Scams & cyberbullying on the rise during lockdown

Netsafe is warning New Zealanders to be aware of an expected spike in Covid-themed phishing, scamming and misinformation

An influx of online harm incidents is expected during the current Covid lockdown, if results from last year’s lockdowns repeat. 

Online safety bureau Netsafe announced on Monday it anticipates calls to its helpline to skyrocket as the country passes its second weekend at Alert Level 4, with Alert Level 3 coming for many regions.

Statistics released by Netsafe looking back on patterns of online harm during 2020 show:

  • Scam reports during the March – April 2020 Alert Level 4 Lockdown were up 74%
  • Sextortion reports were up 35%. 
  • Romance scams were up 69%.
  • Reports to Netsafe about intimidation during the 2020 Lockdown increased by 45%
  • Reports about the supply and distribution of objectionable content were up 66%.
  • Last Lockdown, demand for Netsafe’s online resources shot up by 167%. 
  • Netsafe saw a 155% increase in parents seeking help with online issues for their families. 

The last Level 4 and 3 lockdowns also saw rises in people being encouraged to try and hurt themselves and offensive comments about lifestyle or religious beliefs.

In total, Netsafe receives 23,000-25,000 reports of harm each year or 70 per day.

Netsafe CEO Martin Cocker spoke to theBit about the reasons behind the anticipated surge in complaints over online harm.  

Internet use is way up during the lockdown, and online harm categories appear to be twofold, with 1) Overseas-based scammers using Covid-related themes in their phishing, and 2) Kiwis abusing one another online.

Complaints about the cyberharm begin to rise sharply 7-10 days into each lockdown, Cocker said.

“Everybody is using the internet more frequently during this period,” Cocker said. “The more we use the internet, the more we’re exposed to online risks and challenges.” 

“The obvious [motivation] for scammers is lockdowns represent opportunity because people [victims] are using tech at home they might not be familiar with. In the first lockdown that was definitely the case. Lots of scams work well when you understand the parameters people are in: they are locked in their home, having to order everything, so we have scams focused on delivery and freight and there is a greater pool of people to target.”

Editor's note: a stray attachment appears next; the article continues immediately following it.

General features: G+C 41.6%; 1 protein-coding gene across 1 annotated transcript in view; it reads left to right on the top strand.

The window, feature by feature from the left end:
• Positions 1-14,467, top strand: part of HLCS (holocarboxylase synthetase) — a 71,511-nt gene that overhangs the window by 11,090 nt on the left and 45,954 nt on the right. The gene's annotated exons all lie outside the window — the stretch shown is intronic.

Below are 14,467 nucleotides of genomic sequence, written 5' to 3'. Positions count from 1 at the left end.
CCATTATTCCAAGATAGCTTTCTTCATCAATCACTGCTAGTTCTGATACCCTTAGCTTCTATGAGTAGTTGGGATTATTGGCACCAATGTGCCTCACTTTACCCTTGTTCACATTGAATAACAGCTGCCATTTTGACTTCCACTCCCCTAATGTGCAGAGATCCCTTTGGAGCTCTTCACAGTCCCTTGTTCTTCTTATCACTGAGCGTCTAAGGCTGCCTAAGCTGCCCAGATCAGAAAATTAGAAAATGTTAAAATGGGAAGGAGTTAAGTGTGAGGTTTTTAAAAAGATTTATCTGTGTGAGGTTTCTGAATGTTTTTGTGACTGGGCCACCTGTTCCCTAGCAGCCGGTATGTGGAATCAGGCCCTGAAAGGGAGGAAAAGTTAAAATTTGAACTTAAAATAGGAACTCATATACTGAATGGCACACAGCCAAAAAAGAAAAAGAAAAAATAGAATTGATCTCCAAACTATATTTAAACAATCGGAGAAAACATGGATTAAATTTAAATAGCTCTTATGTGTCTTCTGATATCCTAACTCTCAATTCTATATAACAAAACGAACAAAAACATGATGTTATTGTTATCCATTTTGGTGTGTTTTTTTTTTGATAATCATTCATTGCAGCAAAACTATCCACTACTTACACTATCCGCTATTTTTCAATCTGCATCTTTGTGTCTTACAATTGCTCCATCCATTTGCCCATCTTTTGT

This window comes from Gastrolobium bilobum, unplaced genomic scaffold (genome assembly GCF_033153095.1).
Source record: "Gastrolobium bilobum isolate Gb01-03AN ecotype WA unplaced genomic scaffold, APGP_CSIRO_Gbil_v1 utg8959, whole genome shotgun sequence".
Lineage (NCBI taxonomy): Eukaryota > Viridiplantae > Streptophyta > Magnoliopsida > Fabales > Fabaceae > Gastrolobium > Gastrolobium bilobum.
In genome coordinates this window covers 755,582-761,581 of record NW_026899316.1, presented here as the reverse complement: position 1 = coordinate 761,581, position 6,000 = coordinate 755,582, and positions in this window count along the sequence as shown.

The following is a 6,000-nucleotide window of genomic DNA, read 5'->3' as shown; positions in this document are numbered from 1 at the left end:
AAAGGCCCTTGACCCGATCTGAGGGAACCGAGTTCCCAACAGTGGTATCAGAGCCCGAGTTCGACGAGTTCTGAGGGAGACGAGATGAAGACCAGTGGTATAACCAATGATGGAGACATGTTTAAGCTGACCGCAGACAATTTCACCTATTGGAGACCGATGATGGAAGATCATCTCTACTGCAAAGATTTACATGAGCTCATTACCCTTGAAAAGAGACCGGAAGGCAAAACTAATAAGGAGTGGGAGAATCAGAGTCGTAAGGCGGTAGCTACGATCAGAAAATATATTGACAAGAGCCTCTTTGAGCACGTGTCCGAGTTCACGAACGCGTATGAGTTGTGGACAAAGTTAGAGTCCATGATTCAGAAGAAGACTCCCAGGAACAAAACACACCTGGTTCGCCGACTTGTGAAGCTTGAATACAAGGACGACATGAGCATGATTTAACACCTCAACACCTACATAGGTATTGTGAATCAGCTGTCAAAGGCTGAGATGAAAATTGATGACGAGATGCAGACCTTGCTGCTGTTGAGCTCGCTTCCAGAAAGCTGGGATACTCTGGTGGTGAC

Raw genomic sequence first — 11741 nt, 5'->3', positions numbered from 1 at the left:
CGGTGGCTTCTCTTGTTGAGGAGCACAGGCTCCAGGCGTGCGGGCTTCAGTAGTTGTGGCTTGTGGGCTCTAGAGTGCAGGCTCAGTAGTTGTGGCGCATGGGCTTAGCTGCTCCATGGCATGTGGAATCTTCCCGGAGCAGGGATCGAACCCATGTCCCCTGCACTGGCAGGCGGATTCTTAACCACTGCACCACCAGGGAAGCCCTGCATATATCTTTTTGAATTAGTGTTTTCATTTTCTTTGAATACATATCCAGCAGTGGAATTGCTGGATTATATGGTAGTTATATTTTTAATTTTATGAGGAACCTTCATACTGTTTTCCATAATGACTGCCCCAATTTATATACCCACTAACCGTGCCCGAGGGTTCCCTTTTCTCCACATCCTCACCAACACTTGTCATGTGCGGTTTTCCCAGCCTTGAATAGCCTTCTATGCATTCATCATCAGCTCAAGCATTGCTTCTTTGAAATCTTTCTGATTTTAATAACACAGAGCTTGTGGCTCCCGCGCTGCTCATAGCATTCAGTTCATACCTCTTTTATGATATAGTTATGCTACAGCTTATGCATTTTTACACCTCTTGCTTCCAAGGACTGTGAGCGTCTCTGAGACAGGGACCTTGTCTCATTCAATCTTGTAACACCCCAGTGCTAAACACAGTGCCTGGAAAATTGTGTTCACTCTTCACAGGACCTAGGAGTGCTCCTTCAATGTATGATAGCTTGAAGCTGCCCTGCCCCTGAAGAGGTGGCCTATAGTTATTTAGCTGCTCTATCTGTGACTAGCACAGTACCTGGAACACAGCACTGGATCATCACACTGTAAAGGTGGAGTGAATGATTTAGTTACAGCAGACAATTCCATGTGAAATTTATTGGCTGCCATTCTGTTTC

In terms of themed phishing, Covid and lockdowns have led to a rise in scams targeting vaccines, scams related to quarantine and scams related to business relief rebates. “It’s whatever the hook is for people. In the end they’re basic standard scams – but scammers use the topic of the day to get interest.” 

As for the reasons behind personally harmful digital communications, Cocker told theBit that in some cases, those who might want to intimidate another person by physically parking outside that person’s house, or making threats in person, now choose to do the same thing online. Lockdown stress compounds the motivations behind this, and this lockdown is also likely to see another spike in complaints around misinformation and disinformation particularly regarding vaccination. 

Worried about online harm? Netsafe offers a range of helpful resources including:

The Staying Safe Online Guide

The Online Safety Parent Toolkit

The TikTok Family Safety Toolkit 

The Online Gaming Whānau Toolkit.

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